Objective: The prevalence of drug and alcohol use among patrons of clubs featuring electronic music dance events was determined by using biological assays at entrance and exit.
Method: Using a portal methodology that randomly selects groups of patrons on arrival at clubs, oral assays for determining level and type of drug use and level of alcohol use were obtained anonymously. Patrons provided self-reported data on their personal characteristics. A total of 362 patrons were interviewed at entrance and provided oral assay data, and 277 provided data at both entrance and exit.
Results: Overall, one quarter of all patrons surveyed at entrance were positive for some type of drug use. Based on our exit sample, one quarter of the sample was positive at exit. Individual drugs most prevalent at entrance or exit included cocaine, marijuana, and amphetamines/stimulants. Only the amphetamine/stimulant category increased significantly from entrance to exit. Drug-using patrons arrive at the club already using drugs; few patrons arrive with no drug use and leave with detectable levels of drug use. Clubs vary widely in drug-user prevalence at entrance and exit, suggesting that both events and club policies and practices may attract different types of patrons. Approximately one half of the total entrance sample arrived with detectable alcohol use, and nearly one fifth arrived with an estimated blood alcohol concentration of .08 or greater. Based on our exit sample data, one third of patrons were intoxicated, and slightly less than one fifth were using both drugs and alcohol at exit. Clubs attract a wide array of emerging adults, with both genders and all ethnicities well represented. Clubs also attract emerging adults who are not in college and who are working full time.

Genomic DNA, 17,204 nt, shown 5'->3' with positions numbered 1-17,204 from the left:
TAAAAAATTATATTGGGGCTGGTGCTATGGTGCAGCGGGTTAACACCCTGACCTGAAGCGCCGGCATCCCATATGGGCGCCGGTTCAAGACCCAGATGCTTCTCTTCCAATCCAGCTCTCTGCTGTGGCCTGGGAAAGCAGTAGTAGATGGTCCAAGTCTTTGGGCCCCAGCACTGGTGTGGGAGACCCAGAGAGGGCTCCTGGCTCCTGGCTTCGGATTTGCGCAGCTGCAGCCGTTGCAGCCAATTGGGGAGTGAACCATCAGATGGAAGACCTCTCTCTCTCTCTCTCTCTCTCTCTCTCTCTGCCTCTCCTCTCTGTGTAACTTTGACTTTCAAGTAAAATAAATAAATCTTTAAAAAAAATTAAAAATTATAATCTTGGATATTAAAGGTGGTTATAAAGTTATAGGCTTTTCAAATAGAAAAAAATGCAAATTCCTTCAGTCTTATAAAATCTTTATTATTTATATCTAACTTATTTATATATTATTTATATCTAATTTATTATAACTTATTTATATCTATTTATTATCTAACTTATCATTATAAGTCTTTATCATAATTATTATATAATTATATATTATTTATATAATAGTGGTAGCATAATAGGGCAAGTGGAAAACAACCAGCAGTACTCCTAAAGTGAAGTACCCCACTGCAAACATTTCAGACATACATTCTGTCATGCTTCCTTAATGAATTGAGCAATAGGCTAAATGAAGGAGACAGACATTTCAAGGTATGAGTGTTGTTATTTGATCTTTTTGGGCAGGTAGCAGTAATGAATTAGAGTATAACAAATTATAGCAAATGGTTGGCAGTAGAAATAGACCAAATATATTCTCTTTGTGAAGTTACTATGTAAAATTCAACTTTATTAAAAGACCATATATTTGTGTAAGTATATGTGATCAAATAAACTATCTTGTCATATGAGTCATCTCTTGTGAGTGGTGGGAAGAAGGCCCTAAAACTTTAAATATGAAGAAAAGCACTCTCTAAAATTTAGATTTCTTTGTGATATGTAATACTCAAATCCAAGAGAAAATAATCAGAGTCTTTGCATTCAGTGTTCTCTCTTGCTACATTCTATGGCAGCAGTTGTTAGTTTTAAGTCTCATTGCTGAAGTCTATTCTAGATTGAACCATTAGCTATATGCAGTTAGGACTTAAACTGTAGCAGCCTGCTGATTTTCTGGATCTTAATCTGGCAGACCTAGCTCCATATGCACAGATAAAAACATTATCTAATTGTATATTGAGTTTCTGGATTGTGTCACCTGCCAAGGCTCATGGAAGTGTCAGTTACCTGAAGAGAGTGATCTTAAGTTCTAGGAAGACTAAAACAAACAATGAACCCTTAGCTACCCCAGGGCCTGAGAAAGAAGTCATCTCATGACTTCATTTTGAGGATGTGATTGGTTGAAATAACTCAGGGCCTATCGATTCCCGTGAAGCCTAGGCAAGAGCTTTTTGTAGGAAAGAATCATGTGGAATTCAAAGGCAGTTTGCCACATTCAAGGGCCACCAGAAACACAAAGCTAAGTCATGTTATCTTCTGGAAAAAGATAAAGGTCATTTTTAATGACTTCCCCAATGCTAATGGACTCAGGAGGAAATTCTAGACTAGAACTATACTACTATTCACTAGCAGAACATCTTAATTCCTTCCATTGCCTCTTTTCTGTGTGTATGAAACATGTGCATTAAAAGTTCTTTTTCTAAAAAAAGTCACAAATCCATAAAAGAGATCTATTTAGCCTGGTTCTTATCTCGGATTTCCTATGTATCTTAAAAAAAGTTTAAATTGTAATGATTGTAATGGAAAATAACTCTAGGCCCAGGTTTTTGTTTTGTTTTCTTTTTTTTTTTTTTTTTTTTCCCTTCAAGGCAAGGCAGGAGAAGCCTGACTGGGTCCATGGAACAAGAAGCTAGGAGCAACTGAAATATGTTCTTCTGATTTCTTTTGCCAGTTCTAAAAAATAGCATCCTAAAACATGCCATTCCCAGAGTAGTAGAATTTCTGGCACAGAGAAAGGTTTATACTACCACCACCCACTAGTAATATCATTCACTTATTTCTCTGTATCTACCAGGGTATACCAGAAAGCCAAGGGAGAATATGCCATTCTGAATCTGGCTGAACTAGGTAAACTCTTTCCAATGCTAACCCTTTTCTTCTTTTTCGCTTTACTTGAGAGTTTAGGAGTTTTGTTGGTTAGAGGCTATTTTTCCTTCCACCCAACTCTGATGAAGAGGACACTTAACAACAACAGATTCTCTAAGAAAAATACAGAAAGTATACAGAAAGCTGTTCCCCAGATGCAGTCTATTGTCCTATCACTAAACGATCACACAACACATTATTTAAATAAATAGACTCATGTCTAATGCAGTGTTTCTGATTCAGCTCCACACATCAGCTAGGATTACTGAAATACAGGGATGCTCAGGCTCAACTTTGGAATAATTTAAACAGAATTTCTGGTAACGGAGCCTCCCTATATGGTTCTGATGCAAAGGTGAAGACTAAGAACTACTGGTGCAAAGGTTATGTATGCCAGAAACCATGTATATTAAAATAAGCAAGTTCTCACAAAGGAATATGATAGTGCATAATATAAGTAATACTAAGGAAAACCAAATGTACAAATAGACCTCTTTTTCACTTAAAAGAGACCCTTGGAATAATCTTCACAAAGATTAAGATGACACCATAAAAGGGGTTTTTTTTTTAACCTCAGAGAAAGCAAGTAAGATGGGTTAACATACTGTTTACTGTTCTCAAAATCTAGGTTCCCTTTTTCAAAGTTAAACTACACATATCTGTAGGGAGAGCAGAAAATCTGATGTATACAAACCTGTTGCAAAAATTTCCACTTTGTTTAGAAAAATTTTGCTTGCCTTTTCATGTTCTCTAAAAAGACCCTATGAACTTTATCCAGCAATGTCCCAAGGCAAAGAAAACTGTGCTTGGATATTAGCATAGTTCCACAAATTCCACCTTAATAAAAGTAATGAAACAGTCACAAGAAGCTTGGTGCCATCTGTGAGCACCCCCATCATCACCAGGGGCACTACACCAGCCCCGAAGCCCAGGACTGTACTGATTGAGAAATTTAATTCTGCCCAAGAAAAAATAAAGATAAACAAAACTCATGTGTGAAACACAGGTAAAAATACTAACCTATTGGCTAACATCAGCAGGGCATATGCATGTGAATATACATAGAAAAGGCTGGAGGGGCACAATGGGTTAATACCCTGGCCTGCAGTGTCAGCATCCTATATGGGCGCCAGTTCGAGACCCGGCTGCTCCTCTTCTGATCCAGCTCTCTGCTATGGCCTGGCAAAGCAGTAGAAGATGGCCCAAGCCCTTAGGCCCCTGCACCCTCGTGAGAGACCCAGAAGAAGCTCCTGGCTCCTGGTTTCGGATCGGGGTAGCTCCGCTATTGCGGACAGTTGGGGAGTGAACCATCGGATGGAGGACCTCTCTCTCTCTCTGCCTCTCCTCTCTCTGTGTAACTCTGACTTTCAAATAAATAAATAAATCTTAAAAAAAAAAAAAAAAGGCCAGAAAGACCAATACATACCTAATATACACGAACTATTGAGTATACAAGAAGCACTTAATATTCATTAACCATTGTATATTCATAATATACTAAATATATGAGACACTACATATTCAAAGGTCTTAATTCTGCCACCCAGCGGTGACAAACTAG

Conclusions: At clubs featuring electronic music dance events, drug use and/or high levels of alcohol use were detected using biological assays from patrons at entrance and exit from the clubs. Thus, these clubs present a potentially important location for prevention strategies designed to reduce the risks associated with drug and alcohol use for young people. Combined substance use may prove particularly important for prevention efforts designed to increase safety at clubs. Personal characteristics do not identify drug users, suggesting that environmental strategies for club safety may offer more promise for promoting health and safety.